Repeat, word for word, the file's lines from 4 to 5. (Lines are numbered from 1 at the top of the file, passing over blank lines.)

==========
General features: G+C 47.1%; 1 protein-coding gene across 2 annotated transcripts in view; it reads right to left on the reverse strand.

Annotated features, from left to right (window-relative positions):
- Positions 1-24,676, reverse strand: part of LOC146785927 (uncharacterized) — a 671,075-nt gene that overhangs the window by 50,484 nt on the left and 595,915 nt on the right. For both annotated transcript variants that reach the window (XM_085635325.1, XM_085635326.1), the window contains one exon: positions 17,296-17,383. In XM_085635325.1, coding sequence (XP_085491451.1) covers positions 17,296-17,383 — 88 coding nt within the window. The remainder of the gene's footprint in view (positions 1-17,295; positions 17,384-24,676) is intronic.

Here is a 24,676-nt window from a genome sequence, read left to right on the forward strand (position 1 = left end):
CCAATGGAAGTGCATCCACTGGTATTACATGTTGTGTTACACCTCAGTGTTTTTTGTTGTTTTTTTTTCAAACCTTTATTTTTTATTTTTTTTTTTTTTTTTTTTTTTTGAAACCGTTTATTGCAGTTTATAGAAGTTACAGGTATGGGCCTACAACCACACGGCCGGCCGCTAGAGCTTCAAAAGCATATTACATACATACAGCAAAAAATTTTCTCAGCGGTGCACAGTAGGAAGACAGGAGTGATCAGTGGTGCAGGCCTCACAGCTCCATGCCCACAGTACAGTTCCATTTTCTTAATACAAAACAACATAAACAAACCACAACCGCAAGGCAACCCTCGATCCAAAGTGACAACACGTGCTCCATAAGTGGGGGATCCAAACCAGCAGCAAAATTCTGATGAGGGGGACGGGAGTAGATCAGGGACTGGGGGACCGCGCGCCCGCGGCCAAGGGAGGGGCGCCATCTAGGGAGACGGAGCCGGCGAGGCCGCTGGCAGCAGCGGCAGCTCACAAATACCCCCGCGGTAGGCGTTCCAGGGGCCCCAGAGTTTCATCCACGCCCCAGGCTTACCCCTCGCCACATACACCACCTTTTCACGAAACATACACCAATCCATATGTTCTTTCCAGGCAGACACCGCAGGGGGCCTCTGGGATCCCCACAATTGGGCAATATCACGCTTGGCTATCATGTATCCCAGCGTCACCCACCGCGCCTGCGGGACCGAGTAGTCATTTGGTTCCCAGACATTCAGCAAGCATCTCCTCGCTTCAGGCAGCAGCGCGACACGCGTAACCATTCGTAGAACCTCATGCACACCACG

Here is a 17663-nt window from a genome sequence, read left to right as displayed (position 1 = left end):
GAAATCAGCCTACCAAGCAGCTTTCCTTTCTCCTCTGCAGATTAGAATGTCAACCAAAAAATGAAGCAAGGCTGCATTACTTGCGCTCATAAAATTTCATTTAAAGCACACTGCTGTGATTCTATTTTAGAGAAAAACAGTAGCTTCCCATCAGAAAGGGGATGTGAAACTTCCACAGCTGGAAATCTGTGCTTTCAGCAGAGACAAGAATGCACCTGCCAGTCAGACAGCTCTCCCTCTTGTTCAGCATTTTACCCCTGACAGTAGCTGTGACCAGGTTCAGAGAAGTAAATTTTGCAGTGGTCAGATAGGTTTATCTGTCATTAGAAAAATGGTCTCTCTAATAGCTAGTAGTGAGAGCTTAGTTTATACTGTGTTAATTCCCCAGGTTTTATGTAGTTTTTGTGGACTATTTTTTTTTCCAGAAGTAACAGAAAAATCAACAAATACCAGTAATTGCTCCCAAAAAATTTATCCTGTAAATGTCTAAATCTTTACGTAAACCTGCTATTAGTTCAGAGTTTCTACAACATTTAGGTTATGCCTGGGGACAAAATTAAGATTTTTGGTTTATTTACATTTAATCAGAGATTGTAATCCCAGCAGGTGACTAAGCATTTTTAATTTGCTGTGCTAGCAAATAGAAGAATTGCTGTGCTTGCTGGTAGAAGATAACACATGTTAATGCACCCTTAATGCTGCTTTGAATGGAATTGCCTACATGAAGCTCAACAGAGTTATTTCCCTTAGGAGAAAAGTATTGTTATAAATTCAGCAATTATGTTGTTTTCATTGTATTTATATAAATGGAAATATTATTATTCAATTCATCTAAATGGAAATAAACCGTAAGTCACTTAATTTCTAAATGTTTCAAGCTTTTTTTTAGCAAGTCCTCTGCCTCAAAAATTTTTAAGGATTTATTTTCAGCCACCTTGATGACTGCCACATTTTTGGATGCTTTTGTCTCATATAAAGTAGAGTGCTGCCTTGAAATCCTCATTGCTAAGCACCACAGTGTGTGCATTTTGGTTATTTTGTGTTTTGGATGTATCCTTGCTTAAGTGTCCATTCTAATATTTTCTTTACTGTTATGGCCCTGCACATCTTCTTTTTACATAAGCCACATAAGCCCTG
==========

Here is a 24,676-nt window from a genome sequence, read left to right on the forward strand (position 1 = left end):
CCAATGGAAGTGCATCCACTGGTATTACATGTTGTGTTACACCTCAGTGTTTTTTGTTGTTTTTTTTTCAAACCTTTATTTTTTATTTTTTTTTTTTTTTTTTTTTTTTGAAACCGTTTATTGCAGTTTATAGAAGTTACAGGTATGGGCCTACAACCACACGGCCGGCCGCTAGAGCTTCAAAAGCATATTACATACATACAGCAAAAAATTTTCTCAGCGGTGCACAGTAGGAAGACAGGAGTGATCAGTGGTGCAGGCCTCACAGCTCCATGCCCACAGTACAGTTCCATTTTCTTAATACAAAACAACATAAACAAACCACAACCGCAAGGCAACCCTCGATCCAAAGTGACAACACGTGCTCCATAAGTGGGGGATCCAAACCAGCAGCAAAATTCTGATGAGGGGGACGGGAGTAGATCAGGGACTGGGGGACCGCGCGCCCGCGGCCAAGGGAGGGGCGCCATCTAGGGAGACGGAGCCGGCGAGGCCGCTGGCAGCAGCGGCAGCTCACAAATACCCCCGCGGTAGGCGTTCCAGGGGCCCCAGAGTTTCATCCACGCCCCAGGCTTACCCCTCGCCACATACACCACCTTTTCACGAAACATACACCAATCCATATGTTCTTTCCAGGCAGACACCGCAGGGGGCCTCTGGGATCCCCACAATTGGGCAATATCACGCTTGGCTATCATGTATCCCAGCGTCACCCACCGCGCCTGCGGGACCGAGTAGTCATTTGGTTCCCAGACATTCAGCAAGCATCTCCTCGCTTCAGGCAGCAGCGCGACACGCGTAACCATTCGTAGAACCTCATGCACACCACG